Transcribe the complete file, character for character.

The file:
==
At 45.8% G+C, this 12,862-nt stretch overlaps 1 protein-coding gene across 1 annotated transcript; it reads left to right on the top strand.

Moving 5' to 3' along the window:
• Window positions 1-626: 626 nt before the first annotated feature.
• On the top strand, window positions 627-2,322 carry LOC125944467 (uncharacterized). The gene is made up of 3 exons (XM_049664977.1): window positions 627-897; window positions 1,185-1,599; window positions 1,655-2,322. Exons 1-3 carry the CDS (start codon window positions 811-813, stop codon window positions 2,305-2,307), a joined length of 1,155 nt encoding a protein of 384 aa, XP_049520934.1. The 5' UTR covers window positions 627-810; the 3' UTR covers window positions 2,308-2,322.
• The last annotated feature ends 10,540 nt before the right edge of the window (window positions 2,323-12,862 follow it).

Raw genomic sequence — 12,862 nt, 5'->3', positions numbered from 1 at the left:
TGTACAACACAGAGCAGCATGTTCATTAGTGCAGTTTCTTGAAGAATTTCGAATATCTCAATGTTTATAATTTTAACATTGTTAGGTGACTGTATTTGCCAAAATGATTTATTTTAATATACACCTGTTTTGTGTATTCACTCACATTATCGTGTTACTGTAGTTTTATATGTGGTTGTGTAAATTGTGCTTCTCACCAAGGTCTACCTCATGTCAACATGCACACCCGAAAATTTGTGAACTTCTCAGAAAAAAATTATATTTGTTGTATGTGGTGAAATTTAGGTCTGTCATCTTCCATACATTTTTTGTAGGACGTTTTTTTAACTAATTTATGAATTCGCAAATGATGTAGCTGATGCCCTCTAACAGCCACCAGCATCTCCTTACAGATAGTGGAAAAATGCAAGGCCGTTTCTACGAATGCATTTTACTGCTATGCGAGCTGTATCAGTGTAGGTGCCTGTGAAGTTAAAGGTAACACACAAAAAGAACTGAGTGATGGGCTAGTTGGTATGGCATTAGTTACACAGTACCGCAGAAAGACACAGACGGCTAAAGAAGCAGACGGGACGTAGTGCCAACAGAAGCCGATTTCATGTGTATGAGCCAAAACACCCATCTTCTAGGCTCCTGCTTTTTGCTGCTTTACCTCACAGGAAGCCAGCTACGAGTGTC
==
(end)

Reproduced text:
At 45.8% G+C, this 12,862-nt stretch overlaps 1 protein-coding gene across 1 annotated transcript; it reads left to right on the top strand.

Moving 5' to 3' along the window:
• Window positions 1-626: 626 nt before the first annotated feature.
• On the top strand, window positions 627-2,322 carry LOC125944467 (uncharacterized). The gene is made up of 3 exons (XM_049664977.1): window positions 627-897; window positions 1,185-1,599; window positions 1,655-2,322. Exons 1-3 carry the CDS (start codon window positions 811-813, stop codon window positions 2,305-2,307), a joined length of 1,155 nt encoding a protein of 384 aa, XP_049520934.1. The 5' UTR covers window positions 627-810; the 3' UTR covers window positions 2,308-2,322.
• The last annotated feature ends 10,540 nt before the right edge of the window (window positions 2,323-12,862 follow it).

Raw genomic sequence — 12,862 nt, 5'->3', positions numbered from 1 at the left:
TGTACAACACAGAGCAGCATGTTCATTAGTGCAGTTTCTTGAAGAATTTCGAATATCTCAATGTTTATAATTTTAACATTGTTAGGTGACTGTATTTGCCAAAATGATTTATTTTAATATACACCTGTTTTGTGTATTCACTCACATTATCGTGTTACTGTAGTTTTATATGTGGTTGTGTAAATTGTGCTTCTCACCAAGGTCTACCTCATGTCAACATGCACACCCGAAAATTTGTGAACTTCTCAGAAAAAAATTATATTTGTTGTATGTGGTGAAATTTAGGTCTGTCATCTTCCATACATTTTTTGTAGGACGTTTTTTTAACTAATTTATGAATTCGCAAATGATGTAGCTGATGCCCTCTAACAGCCACCAGCATCTCCTTACAGATAGTGGAAAAATGCAAGGCCGTTTCTACGAATGCATTTTACTGCTATGCGAGCTGTATCAGTGTAGGTGCCTGTGAAGTTAAAGGTAACACACAAAAAGAACTGAGTGATGGGCTAGTTGGTATGGCATTAGTTACACAGTACCGCAGAAAGACACAGACGGCTAAAGAAGCAGACGGGACGTAGTGCCAACAGAAGCCGATTTCATGTGTATGAGCCAAAACACCCATCTTCTAGGCTCCTGCTTTTTGCTGCTTTACCTCACAGGAAGCCAGCTACGAGTGTC